Using the new density and temperature measurements as training data, and assuming that there is some hemispherical symmetry, a new 3D model was created using an ANN (see figure 4 a and b). The model was trained simply to map a Cartesian position vector as an input to density and temperature. The model may also be combined with the KT17 magnetic field model [8] to provide estimates of the upper limit to the Alfvén speed (figure 4c) and the proton contribution to plasma β (figure 4d). A scalable model was also produced, where the magnetopause standoff distance was used as an extra ANN input.


The work by M.K.J., T.K.Y., S.M.I and E.J.B is supported by STFC grant ST/H002480/1.

MESSENGER project is supported by contracts NASW-00002 and NAS5-97271.


[1] Andrews, et al. (2007), The Energetic Particle and Plasma Spectrometer Instrument on the MESSENGER Spacecraft, Space Sci. Rev., 131(1-4), 523–556, doi:10.1007/s11214-007-9272-5.

[2] Swisdak et al. (2010), The vector direction of the interstellar magnetic field outside the heliosphere, The Astrophysical Journal, 710(2), 1769–1775, doi:10.1088/0004-637x/710/2/1769.

[3] Phanet al. (2016), Messenger observations of cusp plasma filaments at mercury, Journal of Geophysical Research: Space Physics, 121(9), 8260–8285, doi:10.1002/2016JA022552.

[5] Solomon et al. (2007), Messenger mission overview, Space Sci. Rev., 131(1), 3–39, doi:10.1007/s11214-007-9247-6.

[6] Pierrard and Lazar (2010), Kappa Distributions: Theory and Applications in Space Plasmas, Solar Physics, 267(1), 153–174, doi:10.1007/s11207-010-9640-2.

[7] Nelder and Mead (1965), A Simplex Method for Function Minimization, Comput. J., 7(4), 308–313, doi:10.1093/comjnl/7.4.308.

[8] Korth et al. (2017), A Dynamic Model of Mercury’s Magnetospheric Magnetic Field, Geophys. Res. Lett., 44(20), 10,147–10,154, doi:10.1002/2017GL074699.

How to cite: James, M., Yeoman, T., Imber, S., Raines, J., and Dewey, R.: A machine learning approach to classifying MESSENGER FIPS proton spectra, Europlanet Science Congress 2021, online, 13–24 Sep 2021, EPSC2021-611,, 2021.

Federico Lavorenti, Pierre Henri, Francesco Califano, Sae Aizawa, and Nicolas Andre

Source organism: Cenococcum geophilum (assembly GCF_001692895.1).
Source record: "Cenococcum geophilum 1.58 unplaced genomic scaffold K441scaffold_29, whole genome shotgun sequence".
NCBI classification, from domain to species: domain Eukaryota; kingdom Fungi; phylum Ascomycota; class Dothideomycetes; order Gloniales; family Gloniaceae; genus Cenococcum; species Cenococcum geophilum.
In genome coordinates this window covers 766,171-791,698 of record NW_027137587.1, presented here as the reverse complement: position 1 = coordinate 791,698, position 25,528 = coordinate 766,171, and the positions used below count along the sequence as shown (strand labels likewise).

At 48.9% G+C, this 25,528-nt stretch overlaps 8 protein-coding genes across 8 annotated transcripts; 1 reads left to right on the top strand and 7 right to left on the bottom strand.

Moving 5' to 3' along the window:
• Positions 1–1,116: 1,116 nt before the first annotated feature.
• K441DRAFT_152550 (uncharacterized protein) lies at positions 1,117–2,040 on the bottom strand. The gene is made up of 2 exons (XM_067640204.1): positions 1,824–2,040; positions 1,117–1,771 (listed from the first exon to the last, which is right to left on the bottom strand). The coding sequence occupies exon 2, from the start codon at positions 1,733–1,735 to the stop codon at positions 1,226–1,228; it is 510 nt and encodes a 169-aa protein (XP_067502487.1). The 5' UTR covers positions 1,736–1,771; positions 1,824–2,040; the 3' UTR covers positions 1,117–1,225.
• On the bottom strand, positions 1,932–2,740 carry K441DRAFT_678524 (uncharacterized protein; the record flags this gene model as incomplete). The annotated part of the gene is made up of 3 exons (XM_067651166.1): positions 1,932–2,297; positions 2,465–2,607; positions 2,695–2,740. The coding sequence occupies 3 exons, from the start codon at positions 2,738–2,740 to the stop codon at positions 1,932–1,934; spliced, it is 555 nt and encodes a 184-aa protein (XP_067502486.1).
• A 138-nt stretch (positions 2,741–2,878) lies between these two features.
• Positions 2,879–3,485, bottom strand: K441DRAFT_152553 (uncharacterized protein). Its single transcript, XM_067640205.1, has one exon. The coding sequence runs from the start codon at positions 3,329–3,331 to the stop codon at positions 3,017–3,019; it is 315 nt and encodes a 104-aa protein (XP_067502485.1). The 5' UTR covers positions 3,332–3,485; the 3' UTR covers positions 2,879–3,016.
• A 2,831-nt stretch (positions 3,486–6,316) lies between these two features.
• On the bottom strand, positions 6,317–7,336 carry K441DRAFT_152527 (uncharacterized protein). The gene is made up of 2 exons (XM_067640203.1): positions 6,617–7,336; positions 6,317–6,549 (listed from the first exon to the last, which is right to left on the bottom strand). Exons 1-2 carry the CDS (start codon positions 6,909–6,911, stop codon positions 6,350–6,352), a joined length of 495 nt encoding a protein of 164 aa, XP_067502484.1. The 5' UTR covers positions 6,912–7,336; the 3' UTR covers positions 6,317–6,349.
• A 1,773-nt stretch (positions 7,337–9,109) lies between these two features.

Density inhomogeneities are ubiquitous in space and astrophysical plasmas, in particular at contact boundaries between different media. They often correspond to regions that exhibits strong dynamics on a wide range of spatial and temporal scales. Indeed, density inhomogeneities are a source of free energy that can drive various plasma instabilities such as, for instance, the lower-hybrid-drift instability which in turn transfers energy to the particles through wave-particle interactions and eventually heats the plasma. Here, we address the role of this instability in the Hermean plasma environment were kinetic processes of this fashion are expected to be crucial in the plasma dynamics and have so far eluded the measurements of past missions (Mariner-X and MESSENGER) to Mercury.
The goal of our work is to quantify the efficiency of the lower-hybrid-drift instability to accelerate and/or heat electrons parallel to the ambient magnetic field.
To reach this goal, we combine two complementary methods: full-kinetic and quasilinear models.
We report self-consistent evidence of electron acceleration driven by the development of the lower-hybrid-drift instability using 3D-3V full-kinetic numerical simulations. The efficiency of the observed acceleration cannot be explained by standard quasilinear theory. For this reason, we develop an extended quasilinear model able to quantitatively predict the interaction between lower-hybrid fluctuations and electrons on long time scales, now in agreement with full-kinetic simulations results. Finally, we apply this new, extended quasilinear model to a specific inhomogeneous space plasma boundary: the magnetopause of Mercury, and we discuss our quantitative predictions of electron acceleration in support to future BepiColombo observations.

How to cite: Lavorenti, F., Henri, P., Califano, F., Aizawa, S., and Andre, N.: Electron acceleration by the lower-hybrid-drift instability at Mercury: an extended quasilinear model, Europlanet Science Congress 2021, online, 13–24 Sep 2021, EPSC2021-10,, 2021.

Sophia Zomerdijk-Russell, Adam Masters, and Daniel Heyner